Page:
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Why a People-First Company Culture is Critical for Merger and Acquisitions Success

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A M&A is a lot like a marriage, bringing together different people and values. Listen to the latest Culture, Comms & Cocktails with Jaycee Breese of Evergy.


“Our job as internal communicators is to take a shared vision and bring these groups together, these workforces together, and give them our vision and share the thoughts of the company and how we need to represent ourselves as one whole.”  – Jaycee Breese, internal communications manager at Evergy

With mergers and acquisitions, it’s difficult to maintain a “people-first” culture. It’s a lot like a marriage, with people from different backgrounds and values coming together. Today, I’m speaking with Jaycee Breese, internal communications manager at Evergy.

We’ll talk about the challenges with their merger of two legacy utility companies, how they are using internal communications to align the generational divides in their workforce, and how they hired a full-time videographer to help share employee stories across the organization. And of course, we’ll learn about Jaycee’s favorite cocktail and why it’s so special.

Also, join me and 400+ senior communicators and business leaders in New York City, April 24, at FutureComms 2019. It’s the leading internal communications conference. Listen to the podcast to get your Culture, Comms, & Cocktails discount code. Tickets are going fast, so definitely register today!

So settle in, drink in the internal communications knowledge—some shaken, stirred, and maybe even some with a twist— and enjoy the top-shelf wisdom.

We feature communications leaders every second and fourth Tuesday of the month. Don’t miss an episode of Culture, Comms, & Cocktails. Subscribe now wherever you listen to podcasts (Apple, Google Play, Stitcher, etc.)


Culture, Comms, & Cocktails Episode #7 Transcript

Chuck Gose: Culture, Comms & Cocktails is internal comm served straight up. Settle in, drink in the knowledge, some shaken, some stirred, maybe even some with a twist, and enjoy the top-shelf guests I have lined up for you. I’m your host, Chuck Gose, strategic advisor at SocialChorus, and on this episode of Culture, Comms & Cocktails we have Jaycee Breese, internal communications manager at Evergy. Jaycee, welcome to the podcast.

Jaycee Breese: Thanks for having me, Chuck. Let’s get the party started.

Chuck Gose: Absolutely. It’s a treat having you on here, so let’s get this party started. Evergy is a new company name, but it’s actually made up from a merger of two legacy companies, which we’ll talk about, you know, another podcast, but what are some of the words you’d use to describe the culture at Evergy?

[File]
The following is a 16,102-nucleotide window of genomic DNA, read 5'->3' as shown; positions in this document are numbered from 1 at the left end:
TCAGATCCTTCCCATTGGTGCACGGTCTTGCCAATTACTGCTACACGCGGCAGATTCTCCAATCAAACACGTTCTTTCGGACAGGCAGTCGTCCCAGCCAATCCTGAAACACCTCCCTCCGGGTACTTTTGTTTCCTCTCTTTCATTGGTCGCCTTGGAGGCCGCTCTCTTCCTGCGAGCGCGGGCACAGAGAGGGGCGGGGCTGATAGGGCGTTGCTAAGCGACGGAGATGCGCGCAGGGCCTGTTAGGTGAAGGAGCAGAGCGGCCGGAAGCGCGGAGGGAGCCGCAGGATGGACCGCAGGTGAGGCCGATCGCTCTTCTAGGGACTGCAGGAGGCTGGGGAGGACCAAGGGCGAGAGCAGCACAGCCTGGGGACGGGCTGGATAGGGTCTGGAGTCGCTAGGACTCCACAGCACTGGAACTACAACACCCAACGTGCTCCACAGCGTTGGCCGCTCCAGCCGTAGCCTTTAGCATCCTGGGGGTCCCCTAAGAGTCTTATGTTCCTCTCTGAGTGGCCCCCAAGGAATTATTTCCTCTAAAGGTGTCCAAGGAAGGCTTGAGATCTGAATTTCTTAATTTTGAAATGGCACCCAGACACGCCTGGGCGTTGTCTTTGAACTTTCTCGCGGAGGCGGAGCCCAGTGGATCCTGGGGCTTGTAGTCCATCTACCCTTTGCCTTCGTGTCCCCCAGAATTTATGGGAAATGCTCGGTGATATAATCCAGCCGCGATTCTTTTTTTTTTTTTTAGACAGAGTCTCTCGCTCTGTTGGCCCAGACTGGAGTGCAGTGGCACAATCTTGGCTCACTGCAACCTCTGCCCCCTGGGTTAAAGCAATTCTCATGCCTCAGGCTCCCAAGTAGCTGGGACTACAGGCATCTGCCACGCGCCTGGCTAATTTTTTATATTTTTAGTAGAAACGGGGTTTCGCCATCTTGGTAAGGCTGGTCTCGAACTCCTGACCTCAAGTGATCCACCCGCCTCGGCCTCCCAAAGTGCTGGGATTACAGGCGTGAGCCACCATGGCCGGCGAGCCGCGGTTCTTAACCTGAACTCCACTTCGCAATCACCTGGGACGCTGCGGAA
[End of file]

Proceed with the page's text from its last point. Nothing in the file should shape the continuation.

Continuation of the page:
Jaycee Breese: I would say the biggest thing that I would use to describe the culture at Evergy is people first. That’s a big value for us, a mantra if you will, but we’re all about what is going to be the best for our employees, our investors, and our customers. A very adaptable group of employees, and just very unified.

Chuck Gose: What’re some things you’ve seen that… you said, you know, people first. That was the first one that came out. What are some things you’ve seen the company do to live out that value as part of your culture, to put people first?

Jaycee Breese: Yeah. A lot of decisions are still being made. You know, we merged last June, and it doesn’t just end. It’s a lot like a marriage. We like to explain it that way, a lot like a marriage of two neighboring utilities, and sometimes you just don’t think of everything before you get married. A lot of decisions being made, yeah, a lot of systems being combined, and a lot of the decisions are driven by thinking about people first. Not the easiest way, not the fastest way, but what is best for our people and for our neighbors. I would say a lot of the decisions … and we hear our CEO, Terry Bassham, say those words a lot, people first.

Chuck Gose: Prior to Evergy being formed, you were with Westar, which was part of the merger, and the companies merged and that’s a whole different type of transaction, but how have the cultures merged between the two companies?


Jaycee Breese: I would say it is definitely a marathon, not a sprint. Like I mentioned, we describe it like a marriage, so a lot of culture things are different but we have a lot in common too. It’s not exactly like starting a new job, but we have many new faces that we’re learning, and we’re building a lot of relationships with new people.

Jaycee Breese: The cultures have definitely merged in the sense that KCP&L was a very urban neighborhood area, a very urban culture, and Westar has a lot of the smaller-town Kansas, so just bringing those two viewpoints together has been really cool and really innovative, to see how we do things differently but still have some very similar experiences. Very similar culture, but definitely some things that we can keep working on.

Chuck Gose: I think that’s interesting when you talk about this merger being kind of a bit of a marriage. I can see you guys having conversations like is it Christmas presents on Christmas Eve or Christmas morning, whose house do we go to for Thanksgiving, having those kinds of conversations when it comes to a merger. It’s interesting you talk about sort of that urban versus rural type environment. Have there been any challenges related to that merger, or have people generally kind of been open to seeing how those two cultures have mixed?